Goodbye, Tony

Albuquerque, New Mexico, the world of justice, and poetry lost E. A. “Tony” Mares just after noon on January 30, 2015. Tony was gentle and kind but tough and righteous when the situation called for those qualities. With deep roots in this land and its people, his scholarship extended to Spain and Mexico in search of early events and figures of relevance; and showed up in his prolific poetry, articles, and in the memories of generations of grateful students.

Tony suffered from idiopathic pulmonary fibrosis. When it worsened, he had to use portable oxygen. His doctor advised him to seek a lower altitude where he might add years to his life. He preferred to run the risk of earlier death where he felt he belonged, right here in New Mexico where his forebears had made their lives. Sometimes, in heated discussion at some café, he would remove his oxygen tubing for a while—just to feel less encumbered. He died on the birthday of his maternal grandmother, Rebecca Gutiérrez Devine, a longtime reference for him.

Where justice needed a voice, Tony offered his: with the Civil Rights marchers in the South, in northern New Mexico where people suffered and still suffer from lack of healthcare and other rights, and in classrooms where truth is needed to counteract a fabricated history. Tony was a historian and scholar as well as a poet. He didn’t suffer fools easily, but always reasoned with facts and empathy rather than stoop to others’ levels of ignorance, disdain and bigotry.

In October I published two poems by Tony on the Duke City Fix’s “Sunday Poetry” section I’ve been curating. One of them was, Depression:

In a harsh voice
depression squawked
at me.  Like a shroud,
it spread its wings,
a dark haloing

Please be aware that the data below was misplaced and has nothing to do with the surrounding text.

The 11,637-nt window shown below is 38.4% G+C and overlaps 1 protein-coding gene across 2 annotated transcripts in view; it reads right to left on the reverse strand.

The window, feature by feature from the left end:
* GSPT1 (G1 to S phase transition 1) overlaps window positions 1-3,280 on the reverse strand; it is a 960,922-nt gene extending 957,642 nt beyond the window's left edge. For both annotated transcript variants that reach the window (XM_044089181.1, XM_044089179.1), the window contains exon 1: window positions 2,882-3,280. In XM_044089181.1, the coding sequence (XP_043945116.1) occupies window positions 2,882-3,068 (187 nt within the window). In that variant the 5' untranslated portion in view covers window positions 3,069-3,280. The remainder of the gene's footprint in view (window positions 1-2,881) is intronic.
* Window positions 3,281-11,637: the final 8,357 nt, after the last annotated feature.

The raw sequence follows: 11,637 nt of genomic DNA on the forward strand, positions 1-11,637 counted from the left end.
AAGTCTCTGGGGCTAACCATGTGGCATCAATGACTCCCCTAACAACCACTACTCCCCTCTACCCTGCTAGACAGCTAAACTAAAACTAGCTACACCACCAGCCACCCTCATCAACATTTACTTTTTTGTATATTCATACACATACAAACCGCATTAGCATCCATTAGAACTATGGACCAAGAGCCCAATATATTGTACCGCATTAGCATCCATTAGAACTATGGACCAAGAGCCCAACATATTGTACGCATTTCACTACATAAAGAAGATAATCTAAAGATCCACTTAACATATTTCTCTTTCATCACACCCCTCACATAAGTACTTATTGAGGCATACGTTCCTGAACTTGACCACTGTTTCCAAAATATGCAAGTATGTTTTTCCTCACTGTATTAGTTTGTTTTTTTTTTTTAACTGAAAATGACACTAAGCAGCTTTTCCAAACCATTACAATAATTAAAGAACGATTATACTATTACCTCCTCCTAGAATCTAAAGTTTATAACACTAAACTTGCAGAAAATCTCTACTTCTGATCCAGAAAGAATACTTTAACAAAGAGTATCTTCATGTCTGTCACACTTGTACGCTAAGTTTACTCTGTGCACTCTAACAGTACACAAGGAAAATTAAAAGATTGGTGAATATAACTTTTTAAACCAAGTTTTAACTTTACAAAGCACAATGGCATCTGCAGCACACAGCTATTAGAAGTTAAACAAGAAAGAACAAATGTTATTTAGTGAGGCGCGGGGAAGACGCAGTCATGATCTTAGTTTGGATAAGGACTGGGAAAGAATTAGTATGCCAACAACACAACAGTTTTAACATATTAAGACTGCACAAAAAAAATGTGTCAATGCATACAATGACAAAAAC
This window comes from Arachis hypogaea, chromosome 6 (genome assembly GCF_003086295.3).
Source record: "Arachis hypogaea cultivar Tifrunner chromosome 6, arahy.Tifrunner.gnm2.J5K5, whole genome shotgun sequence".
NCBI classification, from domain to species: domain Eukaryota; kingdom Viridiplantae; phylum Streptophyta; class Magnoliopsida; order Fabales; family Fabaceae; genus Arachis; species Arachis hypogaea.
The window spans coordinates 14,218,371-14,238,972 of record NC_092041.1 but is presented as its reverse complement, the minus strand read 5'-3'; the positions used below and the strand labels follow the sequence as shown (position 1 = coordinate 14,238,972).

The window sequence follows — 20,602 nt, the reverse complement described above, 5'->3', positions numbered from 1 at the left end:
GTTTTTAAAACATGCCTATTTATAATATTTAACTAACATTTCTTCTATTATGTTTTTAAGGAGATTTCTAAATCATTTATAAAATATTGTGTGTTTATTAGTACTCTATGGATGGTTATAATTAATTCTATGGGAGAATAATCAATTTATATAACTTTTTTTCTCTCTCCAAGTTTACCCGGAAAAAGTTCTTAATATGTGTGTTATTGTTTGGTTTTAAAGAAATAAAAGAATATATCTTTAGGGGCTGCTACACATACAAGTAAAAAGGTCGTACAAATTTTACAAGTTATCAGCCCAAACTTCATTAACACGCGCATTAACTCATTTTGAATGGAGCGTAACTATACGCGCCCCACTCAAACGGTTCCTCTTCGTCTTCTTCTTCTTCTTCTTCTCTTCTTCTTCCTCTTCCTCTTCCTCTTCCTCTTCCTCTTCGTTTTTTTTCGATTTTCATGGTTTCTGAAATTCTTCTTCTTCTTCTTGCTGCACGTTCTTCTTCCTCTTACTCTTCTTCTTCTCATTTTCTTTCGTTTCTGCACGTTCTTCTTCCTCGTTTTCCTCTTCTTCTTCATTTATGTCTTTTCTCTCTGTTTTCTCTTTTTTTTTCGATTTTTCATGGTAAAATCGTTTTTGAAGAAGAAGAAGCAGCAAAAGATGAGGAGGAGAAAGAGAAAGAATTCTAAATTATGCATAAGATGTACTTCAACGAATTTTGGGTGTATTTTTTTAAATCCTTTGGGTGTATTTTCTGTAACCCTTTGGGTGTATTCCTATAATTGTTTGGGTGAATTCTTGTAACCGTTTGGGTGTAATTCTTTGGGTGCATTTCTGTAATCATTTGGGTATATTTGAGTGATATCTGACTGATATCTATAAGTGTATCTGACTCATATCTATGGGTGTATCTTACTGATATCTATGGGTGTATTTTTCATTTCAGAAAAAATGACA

over my shoulders.

Then it shat on me.

Ungrateful bird.

He wrote this poem in early September 2014, less than four months before his death. Surely he had solid reasons to feel depressed, but the last two lines reflect his attitude toward life and the hand it dealt him: look it squarely in the face and then respond with a lifetime of knowledge and humor.

E.A. “Tony” Mares leaves a rich legacy of books, anthologized poems, articles, even a play. I urge readers to explore this legacy. You won’t be disappointed. By keeping Tony’s work close, by using it, we remain faithful to his generous life.  




This piece was written by:

Margaret Randall 's photo

Margaret Randall

Margaret Randall (1936) was born in New York City but grew up in Albuquerque and lived half of her adult life in Mexico, Cuba, and Nicaragua. When she returned to the U.S. in 1984 she was ordered deported under the U.S. Immigration and Nationality's McCarran-Walter Act. The government alleged that her writings, "went against the good order and happiness of the United States." She won her case in 1989.

She is a local poet who reads nationally and internationally. Among her recent books of poetry are My Town, As If The Empty Chair / Como Si La Silla Vacia, and The Rhizome As A Field of Broken Bones, all from Wings Press, San Antonio, Texas. A feminist poet's reminiscence of Che Guevara, Che On My Mind, is just out from Duke University Press, a new collection of essays, More Than Things, is out from The University of Nebraska Press, and Daughter of Lady Jaguar Shark, a single long-poem with 15 photographs, is now available from Wings. Her most recent poetry collection is About Little Charlie Lindbergh (also from Wings Press).

Randall resides in Albuquerque with her partner, the painter Barbara Byers, and travels widely to read and lecture. You can find out more about Margaret, her writings and upcoming readings at, www.margaretrandall.org.


Contact Margaret Randall

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